The first in-depth look at the burgeoning legal cannabis industry and how the new green economy is shaping our country
The nation s economy is in trouble, but there s one cash crop that has the potential to turn it around: cannabis (also known as marijuana and hemp). According to "Time," the legal medicinal cannabis economy already generates $200 million annually in taxable proceeds from a mere two hundred thousand registered medical users in just fourteen states.
But, thanks to Nixon and the War on Drugs, cannabis is still synonymous with heroin on the federal level even though it has won mainstream acceptance nationwide.
ABC News reports that underground cannabis s $35.8 billion annual revenues already exceed the combined value of corn ($23.3 billion) and wheat ($7.5 billion). Considering the economic impact of Prohibition and its repeal "Too High to Fail" isn t a commune-dweller s utopian rant, it s an objectively (if humorously) reported account of how one plant can drastically change the shape of our country, culturally, politically, and economically.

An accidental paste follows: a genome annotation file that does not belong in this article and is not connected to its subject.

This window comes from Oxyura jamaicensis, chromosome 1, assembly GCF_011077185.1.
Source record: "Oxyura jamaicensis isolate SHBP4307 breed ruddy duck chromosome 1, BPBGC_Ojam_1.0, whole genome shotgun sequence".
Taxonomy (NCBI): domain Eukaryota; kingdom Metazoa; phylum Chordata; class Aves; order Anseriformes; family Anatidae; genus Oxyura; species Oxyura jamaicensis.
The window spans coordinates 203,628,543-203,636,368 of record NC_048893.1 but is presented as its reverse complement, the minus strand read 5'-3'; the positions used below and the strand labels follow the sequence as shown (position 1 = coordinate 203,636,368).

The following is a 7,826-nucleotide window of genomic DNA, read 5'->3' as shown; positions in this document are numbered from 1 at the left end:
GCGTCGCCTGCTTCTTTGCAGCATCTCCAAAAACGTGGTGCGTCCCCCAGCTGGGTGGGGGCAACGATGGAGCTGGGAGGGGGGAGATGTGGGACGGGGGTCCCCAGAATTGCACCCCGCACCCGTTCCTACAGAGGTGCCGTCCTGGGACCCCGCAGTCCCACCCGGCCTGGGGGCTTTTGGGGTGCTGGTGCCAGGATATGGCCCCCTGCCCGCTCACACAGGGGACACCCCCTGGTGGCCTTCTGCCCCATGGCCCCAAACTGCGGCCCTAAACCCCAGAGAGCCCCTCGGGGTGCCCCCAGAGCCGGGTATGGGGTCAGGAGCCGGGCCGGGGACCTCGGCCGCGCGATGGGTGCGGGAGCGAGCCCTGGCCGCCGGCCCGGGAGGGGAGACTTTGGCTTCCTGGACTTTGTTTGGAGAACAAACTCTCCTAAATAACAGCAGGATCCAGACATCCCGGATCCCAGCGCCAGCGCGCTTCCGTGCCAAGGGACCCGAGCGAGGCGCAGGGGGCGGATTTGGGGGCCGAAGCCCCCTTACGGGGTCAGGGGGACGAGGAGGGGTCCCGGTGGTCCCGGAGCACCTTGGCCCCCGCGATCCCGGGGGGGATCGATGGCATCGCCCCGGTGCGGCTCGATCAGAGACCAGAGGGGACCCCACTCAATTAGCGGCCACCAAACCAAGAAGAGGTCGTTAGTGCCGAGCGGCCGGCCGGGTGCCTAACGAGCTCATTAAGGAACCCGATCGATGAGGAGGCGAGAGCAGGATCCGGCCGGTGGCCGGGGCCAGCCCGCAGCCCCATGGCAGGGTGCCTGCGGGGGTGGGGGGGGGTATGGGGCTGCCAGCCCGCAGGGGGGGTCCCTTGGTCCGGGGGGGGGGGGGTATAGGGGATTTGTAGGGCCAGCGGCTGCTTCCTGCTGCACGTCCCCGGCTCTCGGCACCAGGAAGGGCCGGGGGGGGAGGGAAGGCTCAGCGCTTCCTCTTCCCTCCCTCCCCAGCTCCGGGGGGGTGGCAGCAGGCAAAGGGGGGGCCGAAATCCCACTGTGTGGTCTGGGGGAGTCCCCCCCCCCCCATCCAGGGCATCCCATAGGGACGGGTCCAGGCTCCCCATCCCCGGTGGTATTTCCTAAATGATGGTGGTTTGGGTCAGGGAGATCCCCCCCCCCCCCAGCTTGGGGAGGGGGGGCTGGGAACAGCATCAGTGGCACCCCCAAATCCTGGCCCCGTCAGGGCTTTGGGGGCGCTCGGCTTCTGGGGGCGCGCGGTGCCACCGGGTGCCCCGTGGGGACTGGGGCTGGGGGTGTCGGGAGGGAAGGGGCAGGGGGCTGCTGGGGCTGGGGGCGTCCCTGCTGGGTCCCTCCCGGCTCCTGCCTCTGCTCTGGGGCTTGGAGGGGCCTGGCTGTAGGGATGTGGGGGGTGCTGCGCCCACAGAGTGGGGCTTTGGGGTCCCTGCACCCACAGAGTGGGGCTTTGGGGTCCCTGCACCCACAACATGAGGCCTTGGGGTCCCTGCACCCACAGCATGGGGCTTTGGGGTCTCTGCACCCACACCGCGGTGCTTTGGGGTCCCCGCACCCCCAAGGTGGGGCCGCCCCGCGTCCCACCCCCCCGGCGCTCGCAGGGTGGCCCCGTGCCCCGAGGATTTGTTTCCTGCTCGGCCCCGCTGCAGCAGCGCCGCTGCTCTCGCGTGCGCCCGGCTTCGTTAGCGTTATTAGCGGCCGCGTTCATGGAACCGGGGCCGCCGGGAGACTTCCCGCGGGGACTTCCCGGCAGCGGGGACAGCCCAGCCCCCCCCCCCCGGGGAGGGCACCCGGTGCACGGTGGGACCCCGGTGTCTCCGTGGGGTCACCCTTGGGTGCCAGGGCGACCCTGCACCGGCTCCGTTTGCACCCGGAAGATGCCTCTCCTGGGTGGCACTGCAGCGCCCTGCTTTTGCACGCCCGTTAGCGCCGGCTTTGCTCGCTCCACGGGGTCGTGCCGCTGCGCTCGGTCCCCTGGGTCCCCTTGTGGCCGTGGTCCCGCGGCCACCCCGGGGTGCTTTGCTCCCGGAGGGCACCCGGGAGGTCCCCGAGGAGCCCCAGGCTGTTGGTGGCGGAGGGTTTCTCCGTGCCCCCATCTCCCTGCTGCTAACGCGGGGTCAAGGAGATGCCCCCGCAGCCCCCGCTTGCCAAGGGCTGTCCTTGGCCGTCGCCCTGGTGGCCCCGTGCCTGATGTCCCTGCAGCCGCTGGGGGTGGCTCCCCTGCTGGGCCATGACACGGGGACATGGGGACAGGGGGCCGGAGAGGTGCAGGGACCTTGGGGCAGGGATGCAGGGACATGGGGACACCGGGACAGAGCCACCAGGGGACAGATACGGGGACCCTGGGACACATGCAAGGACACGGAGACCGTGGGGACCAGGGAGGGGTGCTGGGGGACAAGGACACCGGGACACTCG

"Too High to Fail" covers everything from a brief history of hemp to an insider s perspective on a growing season in Mendocino County, where cannabis drives 80 percent of the economy (to the tune of $6 billion annually). Investigative journalist Doug Fine follows one plant from seed to patient in the first American county to fully legalize and regulate cannabis farming. He profiles an issue of critical importance to lawmakers, media pundits, and ordinary Americans whether or not they inhale. It s a wild ride that includes swooping helicopters, college tuitions paid with cash, cannabis-friendly sheriffs, and never-before-gained access to the world of the emerging legitimate, taxpaying ganjaprenneur. "
A study of America's vanishing country lifestyle focuses on a family farm, owned by a single family since 1880, near Rochester, Minnesota, capturing the good times, hardships, rituals of rural life, and dramatic changes that have made the farm's existence uncertain